More gardening! More picking! And radish scones!

It used to be too hard for me to look back on a year and see how it changed me. It was weird, to think that the pebble that skipped between one spot and another could create either too many ripples or not enough. In California, between ages 20 and 24, I grew up; but it was in a fractious way that I still have a limp from nowadays. I'm learning from that, though.

Radish Dill Goat Cheese Scones

But now I look back at a year and see where I am and it is both humbling and terrifying and satisfying all in one. A year ago, I was living at home and Nolan was living at his parents', too, and we would see each other once in a while and drink and fall asleep. A year ago, I was sequestered to my old childhood bedroom while I saved up and figured out what I wanted out of life and a relationship and if we were buying a house or moving somewhere new again. A year ago, there was a lot more silence in my life and a lot less to do during the day. A year ago, everything was different and uncomfortable and I wasn't ready to move forward.

Now--now we have a house and the dogs and the chickens and the land. I have room to stretch in bed and still be cuddled by the person I am going to marry. My hair is grown out and curled and I tend to wear old flannel shirts and there's usually dirt under my nails. We garden now, picking from our little bed the lettuce and radishes and onions we'll have for dinner. Nolan's dad planted them when we first moved in. We throw our scraps to the chickens and eat the rest. Just another thing we take care of, just another responsibility we have for our land.

Radish Dill Goat Cheese Scones

We have only the smallest recollection of How It Used to Be. And we savor the mornings with cups of coffee and the nights with a beer and everything in between is working towards a goal now--whether that goal is painting or fencing or just pulling out the sofa bed and watching movies for three days. It's all there to make us happy; to make others happy, too. The only part of us that still exists from a year ago is that Nolan still smokes the same brand of cigarettes and I still have a flair for dramatics. Everything else is different.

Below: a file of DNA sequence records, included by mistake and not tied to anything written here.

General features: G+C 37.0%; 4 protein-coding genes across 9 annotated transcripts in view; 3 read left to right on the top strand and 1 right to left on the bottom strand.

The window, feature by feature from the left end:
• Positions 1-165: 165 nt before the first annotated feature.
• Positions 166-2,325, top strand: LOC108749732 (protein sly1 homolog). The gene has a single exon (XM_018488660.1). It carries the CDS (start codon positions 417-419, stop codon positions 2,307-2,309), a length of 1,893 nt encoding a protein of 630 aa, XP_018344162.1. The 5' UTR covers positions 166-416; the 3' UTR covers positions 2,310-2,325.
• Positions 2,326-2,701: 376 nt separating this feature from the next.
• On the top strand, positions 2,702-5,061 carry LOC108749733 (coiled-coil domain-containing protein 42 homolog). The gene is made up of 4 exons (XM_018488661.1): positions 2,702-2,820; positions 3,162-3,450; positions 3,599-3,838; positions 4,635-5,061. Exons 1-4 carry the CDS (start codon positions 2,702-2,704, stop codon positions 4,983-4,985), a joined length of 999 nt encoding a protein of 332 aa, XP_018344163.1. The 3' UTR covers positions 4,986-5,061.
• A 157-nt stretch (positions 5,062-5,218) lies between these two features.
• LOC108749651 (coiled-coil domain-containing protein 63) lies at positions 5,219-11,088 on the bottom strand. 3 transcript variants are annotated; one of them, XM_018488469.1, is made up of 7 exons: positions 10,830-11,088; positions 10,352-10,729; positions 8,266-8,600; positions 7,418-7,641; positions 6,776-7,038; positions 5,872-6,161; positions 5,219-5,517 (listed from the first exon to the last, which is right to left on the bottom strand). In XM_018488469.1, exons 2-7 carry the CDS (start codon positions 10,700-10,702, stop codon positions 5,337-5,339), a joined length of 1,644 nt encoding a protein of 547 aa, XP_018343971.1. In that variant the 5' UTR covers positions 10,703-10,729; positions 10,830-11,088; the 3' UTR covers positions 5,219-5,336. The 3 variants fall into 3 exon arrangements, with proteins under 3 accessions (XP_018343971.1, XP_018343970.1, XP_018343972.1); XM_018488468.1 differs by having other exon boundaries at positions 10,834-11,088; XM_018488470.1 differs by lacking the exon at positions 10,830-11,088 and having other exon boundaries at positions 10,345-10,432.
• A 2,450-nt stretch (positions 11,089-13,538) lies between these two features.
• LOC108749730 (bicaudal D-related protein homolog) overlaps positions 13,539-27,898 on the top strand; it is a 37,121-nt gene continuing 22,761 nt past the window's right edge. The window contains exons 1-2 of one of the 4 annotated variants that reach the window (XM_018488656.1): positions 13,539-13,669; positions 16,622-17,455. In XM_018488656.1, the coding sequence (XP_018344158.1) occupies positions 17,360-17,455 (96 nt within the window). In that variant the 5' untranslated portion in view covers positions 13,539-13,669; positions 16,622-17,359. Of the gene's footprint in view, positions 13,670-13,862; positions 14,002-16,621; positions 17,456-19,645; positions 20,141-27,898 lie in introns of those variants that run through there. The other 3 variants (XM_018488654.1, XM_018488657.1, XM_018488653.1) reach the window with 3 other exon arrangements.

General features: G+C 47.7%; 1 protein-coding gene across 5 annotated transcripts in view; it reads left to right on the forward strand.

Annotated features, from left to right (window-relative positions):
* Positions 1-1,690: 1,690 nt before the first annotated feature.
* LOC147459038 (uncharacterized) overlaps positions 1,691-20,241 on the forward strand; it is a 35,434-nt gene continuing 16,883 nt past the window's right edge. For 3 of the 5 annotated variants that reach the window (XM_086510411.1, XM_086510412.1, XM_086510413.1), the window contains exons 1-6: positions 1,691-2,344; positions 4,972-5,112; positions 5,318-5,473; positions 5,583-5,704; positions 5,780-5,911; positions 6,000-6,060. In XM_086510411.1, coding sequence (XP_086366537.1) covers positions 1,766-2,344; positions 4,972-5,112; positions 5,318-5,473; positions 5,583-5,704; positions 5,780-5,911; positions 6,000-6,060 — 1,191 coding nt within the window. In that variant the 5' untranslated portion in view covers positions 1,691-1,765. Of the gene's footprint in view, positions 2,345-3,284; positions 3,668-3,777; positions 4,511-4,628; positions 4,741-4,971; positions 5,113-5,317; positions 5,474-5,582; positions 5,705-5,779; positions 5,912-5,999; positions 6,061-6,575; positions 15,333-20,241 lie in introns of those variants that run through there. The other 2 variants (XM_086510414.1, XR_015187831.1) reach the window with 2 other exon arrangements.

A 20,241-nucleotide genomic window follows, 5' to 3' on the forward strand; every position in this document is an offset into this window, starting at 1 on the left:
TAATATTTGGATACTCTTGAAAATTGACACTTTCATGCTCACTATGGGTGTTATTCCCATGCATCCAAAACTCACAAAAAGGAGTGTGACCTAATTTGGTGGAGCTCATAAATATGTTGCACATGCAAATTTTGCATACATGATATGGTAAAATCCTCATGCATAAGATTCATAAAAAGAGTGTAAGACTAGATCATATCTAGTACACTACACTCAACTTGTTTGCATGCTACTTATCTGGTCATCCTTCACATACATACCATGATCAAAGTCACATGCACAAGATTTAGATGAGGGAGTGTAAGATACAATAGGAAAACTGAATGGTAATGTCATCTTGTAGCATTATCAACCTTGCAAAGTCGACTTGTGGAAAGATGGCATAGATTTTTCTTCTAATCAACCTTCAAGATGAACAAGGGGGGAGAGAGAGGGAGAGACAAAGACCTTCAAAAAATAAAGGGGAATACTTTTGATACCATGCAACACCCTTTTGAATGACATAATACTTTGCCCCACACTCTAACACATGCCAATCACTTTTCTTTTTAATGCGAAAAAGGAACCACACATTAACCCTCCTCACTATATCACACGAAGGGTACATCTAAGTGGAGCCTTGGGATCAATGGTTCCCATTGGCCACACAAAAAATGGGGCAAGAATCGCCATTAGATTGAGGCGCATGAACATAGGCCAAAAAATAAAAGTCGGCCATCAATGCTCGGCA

A year can really change a person or two. 

And each year it seems like we take a small vacation in the summer for something with food. Last year, we spent a couple days in Charleston, WV to tour the JQ Dickinson Salt Works. This year, we are heading to Vermont on Friday to go see Vermont Creamery, so i thought what better way to begin celebrating than with a goat cheese scone. And to commemorate our growth in a year, to look at how a year can change two people, I added radishes from our garden. Spicy and plump and terribly beautiful, they added an element to the scones that naturally flavored them beyond the usual salt and pepper of my upbringing.

Enjoy. 

Dill, Goat Cheese, and Radish Scones

Radish Dill Goat Cheese Scones

This recipe is a riff on last week's post for my shortcake scone. This is a savory version, so either you can really use as a base and just swap out the flavorings with whatever your heart desires.

Ingredients:

  • 2  cup AP flour
  • 1 TB baking powder
  • 3/4 teaspoon salt
  • 1/2 cup cold butter, cubed
  • 1 egg + 1 yolk (for egg wash)
  • 1/3 cup heavy cream
  • 1/4 cup goat cheese 
  • 1/2 TB dill, chopped
  • 3 large radishes, rough and finely chopped + 1 or 2 sliced for topping

Directions:

  1. Preheat oven to 400*F and prepare a sheet pan with a Silpat or parchment paper
  2. In a large bowl, sift together flour, baking powder, and salt
  3. With clean hands, roll the butter into the flour with your fingers, creating flakes. Continue to crumble butter until fat is the size of peas
  4. In a measuring cup, whisk together your egg, cream, and cheese
  5. Create a well in your dry ingredients and with a wooden spoon slowly mix while you pour your wet ingredients in